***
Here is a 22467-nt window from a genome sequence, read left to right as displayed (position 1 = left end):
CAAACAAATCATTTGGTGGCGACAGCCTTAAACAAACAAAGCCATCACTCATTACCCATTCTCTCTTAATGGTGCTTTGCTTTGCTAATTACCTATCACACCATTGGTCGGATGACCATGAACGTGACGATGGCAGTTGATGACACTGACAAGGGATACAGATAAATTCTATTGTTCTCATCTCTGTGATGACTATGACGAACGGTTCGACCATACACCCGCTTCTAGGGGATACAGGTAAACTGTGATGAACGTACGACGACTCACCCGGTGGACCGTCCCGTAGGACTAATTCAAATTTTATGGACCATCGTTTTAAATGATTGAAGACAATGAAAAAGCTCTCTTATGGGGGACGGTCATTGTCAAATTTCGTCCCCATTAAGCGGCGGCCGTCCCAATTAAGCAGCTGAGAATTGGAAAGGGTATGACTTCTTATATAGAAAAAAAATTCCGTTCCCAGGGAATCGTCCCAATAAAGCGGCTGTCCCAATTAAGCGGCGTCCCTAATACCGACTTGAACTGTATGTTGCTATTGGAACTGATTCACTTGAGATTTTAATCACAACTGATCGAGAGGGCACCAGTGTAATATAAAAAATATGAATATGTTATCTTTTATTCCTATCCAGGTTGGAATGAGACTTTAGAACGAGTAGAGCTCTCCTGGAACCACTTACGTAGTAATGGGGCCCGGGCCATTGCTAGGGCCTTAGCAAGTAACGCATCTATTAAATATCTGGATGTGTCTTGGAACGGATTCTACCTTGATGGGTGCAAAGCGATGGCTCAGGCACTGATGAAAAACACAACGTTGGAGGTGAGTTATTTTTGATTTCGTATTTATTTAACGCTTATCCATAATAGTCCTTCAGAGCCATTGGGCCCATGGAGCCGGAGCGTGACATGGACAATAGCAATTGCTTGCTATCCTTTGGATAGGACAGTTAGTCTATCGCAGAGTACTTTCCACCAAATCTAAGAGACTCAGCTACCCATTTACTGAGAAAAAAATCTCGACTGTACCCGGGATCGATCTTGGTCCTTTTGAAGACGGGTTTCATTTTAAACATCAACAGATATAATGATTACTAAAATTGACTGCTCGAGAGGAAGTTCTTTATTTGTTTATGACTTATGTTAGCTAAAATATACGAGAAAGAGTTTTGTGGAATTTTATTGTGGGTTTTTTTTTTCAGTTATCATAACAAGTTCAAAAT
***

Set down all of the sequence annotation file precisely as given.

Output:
Here is a 22467-nt window from a genome sequence, read left to right as displayed (position 1 = left end):
CAAACAAATCATTTGGTGGCGACAGCCTTAAACAAACAAAGCCATCACTCATTACCCATTCTCTCTTAATGGTGCTTTGCTTTGCTAATTACCTATCACACCATTGGTCGGATGACCATGAACGTGACGATGGCAGTTGATGACACTGACAAGGGATACAGATAAATTCTATTGTTCTCATCTCTGTGATGACTATGACGAACGGTTCGACCATACACCCGCTTCTAGGGGATACAGGTAAACTGTGATGAACGTACGACGACTCACCCGGTGGACCGTCCCGTAGGACTAATTCAAATTTTATGGACCATCGTTTTAAATGATTGAAGACAATGAAAAAGCTCTCTTATGGGGGACGGTCATTGTCAAATTTCGTCCCCATTAAGCGGCGGCCGTCCCAATTAAGCAGCTGAGAATTGGAAAGGGTATGACTTCTTATATAGAAAAAAAATTCCGTTCCCAGGGAATCGTCCCAATAAAGCGGCTGTCCCAATTAAGCGGCGTCCCTAATACCGACTTGAACTGTATGTTGCTATTGGAACTGATTCACTTGAGATTTTAATCACAACTGATCGAGAGGGCACCAGTGTAATATAAAAAATATGAATATGTTATCTTTTATTCCTATCCAGGTTGGAATGAGACTTTAGAACGAGTAGAGCTCTCCTGGAACCACTTACGTAGTAATGGGGCCCGGGCCATTGCTAGGGCCTTAGCAAGTAACGCATCTATTAAATATCTGGATGTGTCTTGGAACGGATTCTACCTTGATGGGTGCAAAGCGATGGCTCAGGCACTGATGAAAAACACAACGTTGGAGGTGAGTTATTTTTGATTTCGTATTTATTTAACGCTTATCCATAATAGTCCTTCAGAGCCATTGGGCCCATGGAGCCGGAGCGTGACATGGACAATAGCAATTGCTTGCTATCCTTTGGATAGGACAGTTAGTCTATCGCAGAGTACTTTCCACCAAATCTAAGAGACTCAGCTACCCATTTACTGAGAAAAAAATCTCGACTGTACCCGGGATCGATCTTGGTCCTTTTGAAGACGGGTTTCATTTTAAACATCAACAGATATAATGATTACTAAAATTGACTGCTCGAGAGGAAGTTCTTTATTTGTTTATGACTTATGTTAGCTAAAATATACGAGAAAGAGTTTTGTGGAATTTTATTGTGGGTTTTTTTTTTCAGTTATCATAACAAGTTCAAAAT